A lampshade with my favorite quote from Romeo and Juliet written on it in gold paint. (“Give me my Romeo; and when he shall die/Take him and cut him out in little stars/And he will make the face of the heavens so fine/That all the world will be in love with night/And pay no worship to the garish sun.”) There are also little stars on the lampshade.
Two bottles of water next to a huge bottle of Naproxen. (Chronic pain. It’s not fun.)
A poster for Michael Jackson’s film This Is It.
Two masks — one gifted to me years ago, green, and for decoration only. One I made in stagecraft class, modeled after M’Lady the Morrigan, which I will very occasionally wear in ritual, to invite Her to possess me.
I would love to see a personality profile made of me based on this one blog post.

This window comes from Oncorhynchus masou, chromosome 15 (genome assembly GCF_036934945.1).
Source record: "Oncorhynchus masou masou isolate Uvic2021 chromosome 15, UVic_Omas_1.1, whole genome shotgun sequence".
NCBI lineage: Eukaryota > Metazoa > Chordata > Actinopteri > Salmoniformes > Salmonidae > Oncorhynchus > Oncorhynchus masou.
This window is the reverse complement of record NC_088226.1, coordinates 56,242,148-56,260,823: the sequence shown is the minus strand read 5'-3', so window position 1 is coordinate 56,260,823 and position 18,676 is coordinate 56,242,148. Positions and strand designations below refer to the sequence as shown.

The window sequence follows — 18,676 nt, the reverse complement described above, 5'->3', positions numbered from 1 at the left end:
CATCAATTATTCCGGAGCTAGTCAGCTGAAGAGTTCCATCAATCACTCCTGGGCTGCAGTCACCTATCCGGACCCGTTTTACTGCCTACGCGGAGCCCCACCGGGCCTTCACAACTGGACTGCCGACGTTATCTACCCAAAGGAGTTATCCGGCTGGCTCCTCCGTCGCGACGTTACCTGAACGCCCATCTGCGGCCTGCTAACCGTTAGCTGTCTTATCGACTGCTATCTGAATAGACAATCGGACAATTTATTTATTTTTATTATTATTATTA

Bitten, by Kelley Armstrong. Book #1 of the Women of the Otherworld series. It may get classified as “fluff” or “paranormal romance” but I disagree. I classify it as “Urban Fantasy”. Yes, there’s romance, but jesus h. christ just because the main character is female and she gets some tail (literally, she’s a werewolf) does not make it chick lit or fluff or a romance book. For fuck’s sake.
Right. Canadian werewolf Elena (so alternatively polite and ragey) has to make the choice between Pack life or pretending to be something she’s not. The rest of the series is worth a read too (though I’m not quite finished; I’ve read up to No Humans Involved and there’s a whole bunch after that, but I plan on catching up at some point).
Glenraven, by Marion Zimmer Bradley and Holly Lisle. I’ve blogged about this book before and how much I love it, and apparently I have read something by Holly Lisle — I just keep forgetting because my brain has classified Glenraven as an MZB book. My bad. (Apologies to Holly Lisle.) Anyway, really good book. Adventure, strange new worlds, romance, magic, best friends…you can’t go wrong, really.